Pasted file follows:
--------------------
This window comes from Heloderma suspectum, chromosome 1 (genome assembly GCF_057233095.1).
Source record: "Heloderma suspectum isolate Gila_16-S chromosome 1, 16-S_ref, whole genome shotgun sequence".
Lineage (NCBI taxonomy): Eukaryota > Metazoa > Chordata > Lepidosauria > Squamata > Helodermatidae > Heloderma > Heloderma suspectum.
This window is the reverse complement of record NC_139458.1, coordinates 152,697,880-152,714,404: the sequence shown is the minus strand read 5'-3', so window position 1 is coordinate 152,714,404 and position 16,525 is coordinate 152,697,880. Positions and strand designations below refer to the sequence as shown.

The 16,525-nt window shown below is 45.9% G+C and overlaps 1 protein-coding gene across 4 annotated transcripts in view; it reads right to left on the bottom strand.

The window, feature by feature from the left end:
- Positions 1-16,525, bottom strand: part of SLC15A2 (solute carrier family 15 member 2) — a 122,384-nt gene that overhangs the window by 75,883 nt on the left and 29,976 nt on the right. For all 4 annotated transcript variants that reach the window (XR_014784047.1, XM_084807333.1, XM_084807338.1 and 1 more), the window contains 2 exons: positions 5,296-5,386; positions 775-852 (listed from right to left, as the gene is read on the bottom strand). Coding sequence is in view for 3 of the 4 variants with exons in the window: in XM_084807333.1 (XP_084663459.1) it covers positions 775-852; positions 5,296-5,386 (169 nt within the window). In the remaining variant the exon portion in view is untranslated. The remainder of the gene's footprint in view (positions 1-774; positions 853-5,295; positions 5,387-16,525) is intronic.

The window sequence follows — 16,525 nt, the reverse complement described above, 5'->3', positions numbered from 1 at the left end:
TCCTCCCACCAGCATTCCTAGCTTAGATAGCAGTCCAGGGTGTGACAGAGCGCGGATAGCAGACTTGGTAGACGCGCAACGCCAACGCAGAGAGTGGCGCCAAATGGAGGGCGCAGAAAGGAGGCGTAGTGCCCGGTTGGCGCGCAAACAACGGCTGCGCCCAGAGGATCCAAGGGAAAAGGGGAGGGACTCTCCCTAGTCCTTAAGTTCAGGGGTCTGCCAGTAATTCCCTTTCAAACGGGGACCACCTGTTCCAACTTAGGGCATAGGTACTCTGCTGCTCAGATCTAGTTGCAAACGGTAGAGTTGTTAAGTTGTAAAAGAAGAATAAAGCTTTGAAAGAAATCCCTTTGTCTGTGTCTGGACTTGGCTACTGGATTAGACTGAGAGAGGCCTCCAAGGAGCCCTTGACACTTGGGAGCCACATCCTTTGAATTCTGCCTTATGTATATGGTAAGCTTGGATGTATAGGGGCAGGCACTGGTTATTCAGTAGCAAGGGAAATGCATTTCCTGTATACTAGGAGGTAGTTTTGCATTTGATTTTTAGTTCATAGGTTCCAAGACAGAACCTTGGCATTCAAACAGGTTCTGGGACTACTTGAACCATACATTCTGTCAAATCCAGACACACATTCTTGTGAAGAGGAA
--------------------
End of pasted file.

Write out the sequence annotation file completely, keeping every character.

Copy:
This window comes from Heloderma suspectum, chromosome 1 (genome assembly GCF_057233095.1).
Source record: "Heloderma suspectum isolate Gila_16-S chromosome 1, 16-S_ref, whole genome shotgun sequence".
Lineage (NCBI taxonomy): Eukaryota > Metazoa > Chordata > Lepidosauria > Squamata > Helodermatidae > Heloderma > Heloderma suspectum.
This window is the reverse complement of record NC_139458.1, coordinates 152,697,880-152,714,404: the sequence shown is the minus strand read 5'-3', so window position 1 is coordinate 152,714,404 and position 16,525 is coordinate 152,697,880. Positions and strand designations below refer to the sequence as shown.

The 16,525-nt window shown below is 45.9% G+C and overlaps 1 protein-coding gene across 4 annotated transcripts in view; it reads right to left on the bottom strand.

The window, feature by feature from the left end:
- Positions 1-16,525, bottom strand: part of SLC15A2 (solute carrier family 15 member 2) — a 122,384-nt gene that overhangs the window by 75,883 nt on the left and 29,976 nt on the right. For all 4 annotated transcript variants that reach the window (XR_014784047.1, XM_084807333.1, XM_084807338.1 and 1 more), the window contains 2 exons: positions 5,296-5,386; positions 775-852 (listed from right to left, as the gene is read on the bottom strand). Coding sequence is in view for 3 of the 4 variants with exons in the window: in XM_084807333.1 (XP_084663459.1) it covers positions 775-852; positions 5,296-5,386 (169 nt within the window). In the remaining variant the exon portion in view is untranslated. The remainder of the gene's footprint in view (positions 1-774; positions 853-5,295; positions 5,387-16,525) is intronic.

The window sequence follows — 16,525 nt, the reverse complement described above, 5'->3', positions numbered from 1 at the left end:
TCCTCCCACCAGCATTCCTAGCTTAGATAGCAGTCCAGGGTGTGACAGAGCGCGGATAGCAGACTTGGTAGACGCGCAACGCCAACGCAGAGAGTGGCGCCAAATGGAGGGCGCAGAAAGGAGGCGTAGTGCCCGGTTGGCGCGCAAACAACGGCTGCGCCCAGAGGATCCAAGGGAAAAGGGGAGGGACTCTCCCTAGTCCTTAAGTTCAGGGGTCTGCCAGTAATTCCCTTTCAAACGGGGACCACCTGTTCCAACTTAGGGCATAGGTACTCTGCTGCTCAGATCTAGTTGCAAACGGTAGAGTTGTTAAGTTGTAAAAGAAGAATAAAGCTTTGAAAGAAATCCCTTTGTCTGTGTCTGGACTTGGCTACTGGATTAGACTGAGAGAGGCCTCCAAGGAGCCCTTGACACTTGGGAGCCACATCCTTTGAATTCTGCCTTATGTATATGGTAAGCTTGGATGTATAGGGGCAGGCACTGGTTATTCAGTAGCAAGGGAAATGCATTTCCTGTATACTAGGAGGTAGTTTTGCATTTGATTTTTAGTTCATAGGTTCCAAGACAGAACCTTGGCATTCAAACAGGTTCTGGGACTACTTGAACCATACATTCTGTCAAATCCAGACACACATTCTTGTGAAGAGGAA